Workman ahead cutting back the folliage
Workman ahead cutting back the folliage

View from the top of the climb looking back across Runswick Bay
View from the top of the climb looking back across Runswick Bay

Turning right off the Cleveland Way to the railway path
Turning right off the Cleveland Way to the railway path

Markers for the permissive path
Markers for the permissive path

The path leads to the bed of the disused coastal railway about 25m away. We crossed the field to the railway where there are gates across it. There is a permissive path along the railway for about 3.3km to the road at map ref. NZ 803 156. We opened the gate and set off along the railway path.

Refreshed by a drink, the view and a few minutes on the seat we set off again following the Cleveland Way path along the cliff tops. After about 400m we came to a pedestrian gate into the field on our right. There is a permissive path here across the corner of the field.

Permissive path across the field to the railway path
Permissive path across the field to the railway path

Gates on to the railway path
Gates on to the railway path

Remarking on the fine weather as we set off along the railway path
Remarking on the fine weather as we set off along the railway path

Plenty of wild flowers along the railway cuttings
Plenty of wild flowers along the railway cuttings

A distant view of Boulby Potash Mine
A distant view of Boulby Potash Mine

Continuing along the railway path toEllerby Crossing Cottage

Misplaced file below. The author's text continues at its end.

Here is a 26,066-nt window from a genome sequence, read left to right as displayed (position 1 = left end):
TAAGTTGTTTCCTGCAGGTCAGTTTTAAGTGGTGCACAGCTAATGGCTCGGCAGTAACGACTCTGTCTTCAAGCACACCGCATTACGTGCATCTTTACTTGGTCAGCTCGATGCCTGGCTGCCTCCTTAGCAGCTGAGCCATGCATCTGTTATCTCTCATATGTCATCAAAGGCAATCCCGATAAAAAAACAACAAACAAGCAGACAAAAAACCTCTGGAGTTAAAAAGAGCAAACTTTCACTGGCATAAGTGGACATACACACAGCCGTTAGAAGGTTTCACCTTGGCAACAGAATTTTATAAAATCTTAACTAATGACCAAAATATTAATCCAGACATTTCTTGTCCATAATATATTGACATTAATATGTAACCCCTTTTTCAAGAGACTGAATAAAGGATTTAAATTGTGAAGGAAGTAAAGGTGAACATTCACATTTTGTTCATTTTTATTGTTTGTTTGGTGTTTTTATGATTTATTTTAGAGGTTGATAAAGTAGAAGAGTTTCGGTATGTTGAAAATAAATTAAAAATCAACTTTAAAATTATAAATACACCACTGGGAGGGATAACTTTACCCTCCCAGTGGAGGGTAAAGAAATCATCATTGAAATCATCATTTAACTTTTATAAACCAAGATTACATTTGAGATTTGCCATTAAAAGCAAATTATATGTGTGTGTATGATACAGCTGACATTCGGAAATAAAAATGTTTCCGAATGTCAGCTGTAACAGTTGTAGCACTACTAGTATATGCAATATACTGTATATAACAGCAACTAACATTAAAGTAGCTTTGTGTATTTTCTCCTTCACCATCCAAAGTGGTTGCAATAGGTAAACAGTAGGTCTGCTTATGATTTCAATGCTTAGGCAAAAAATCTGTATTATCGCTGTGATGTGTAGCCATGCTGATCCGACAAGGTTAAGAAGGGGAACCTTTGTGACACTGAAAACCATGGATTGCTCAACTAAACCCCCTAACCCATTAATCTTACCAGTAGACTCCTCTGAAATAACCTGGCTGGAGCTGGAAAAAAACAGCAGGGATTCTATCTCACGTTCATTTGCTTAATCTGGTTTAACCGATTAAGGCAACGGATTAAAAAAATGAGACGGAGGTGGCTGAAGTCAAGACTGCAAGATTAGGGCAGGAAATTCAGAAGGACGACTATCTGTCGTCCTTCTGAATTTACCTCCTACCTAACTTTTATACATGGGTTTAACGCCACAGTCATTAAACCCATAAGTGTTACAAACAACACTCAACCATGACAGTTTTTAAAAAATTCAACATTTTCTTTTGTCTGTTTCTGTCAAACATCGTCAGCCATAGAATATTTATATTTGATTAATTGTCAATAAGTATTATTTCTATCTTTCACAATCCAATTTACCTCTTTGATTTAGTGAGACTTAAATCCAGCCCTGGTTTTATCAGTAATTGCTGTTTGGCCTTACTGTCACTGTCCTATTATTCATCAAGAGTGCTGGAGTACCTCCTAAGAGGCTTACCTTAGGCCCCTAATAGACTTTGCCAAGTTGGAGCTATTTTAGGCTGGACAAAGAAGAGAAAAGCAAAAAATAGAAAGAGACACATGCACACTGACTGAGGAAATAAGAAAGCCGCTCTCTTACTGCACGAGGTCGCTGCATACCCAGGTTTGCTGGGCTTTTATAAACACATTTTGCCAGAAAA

Continuing along the railway path to Ellerby Crossing Cottage

We continued to Ellerby Crossing Cottage at map ref. NZ 807 151. Here the wide track along the railway bed turned left to become Coverdale Lane. Our route was straight on continuing along a narrow somewhat overgrown footpath along the old railway bed.

There were the usual array of lovely summer flowers along the railway with harebells, cranesbill, meadowsweet, willowherb and many others. We passed under several bridges carrying farm access tracks across the railway.

One of the bridges carrying a farm track over the railway
One of the bridges carrying a farm track over the railway

Another farm track crossing the railway
Another farm track crossing the railway

Animal feed silo by the railway path
Animal feed silo by the railway path

From Ellerby Crossing Cottage an overgrown path continued straight ahead along the old railway bed
From Ellerby Crossing Cottage an overgrown path continued straight ahead along the old railway bed

Looking back past Ellerby Crossing Cottage at Coverdale Lane
Looking back past Ellerby Crossing Cottage at Coverdale Lane

Footpath along the railway through the folliage
Footpath along the railway through the folliage

Nearing Ellerby Lane along the footpath along the railway
Nearing Ellerby Lane along the footpath along the railway

Ellerby Lane at Runswick Bank Top
Ellerby Lane at Runswick Bank Top

Here we had turned down to the village & the beach at the start of our walk. From this junction we retraced our steps back along Bank Top Lane to the Cliffemount Hotel and the car park at the end of our walk. The whole route had been a little over 6km and it had taken us about two and a half hours to walk it.

We followed the footpath through the folliage along the old railway bed for about 500m to the road called Ellerby Lane. At the road we turned right and walked along Ellerby Lane back towards Runswick Bay. After about 400m along the road we came to a road junction.

Footpath along the railway through the folliage
Footpath along the railway through the folliage

One of several red admiral butterflies by the path
One of several red admiral butterflies by the path

Following Ellerby Lane towards Runswick Bay
Following Ellerby Lane towards Runswick Bay

The car park off Bank Top Lane & the end of our walk
The car park off Bank Top Lane & the end of our walk

Bank Top Lane approaching the Cliffemount Hotel and the public car park at the end of our walk
Bank Top Lane approaching the Cliffemount Hotel and the public car park at the end of our walk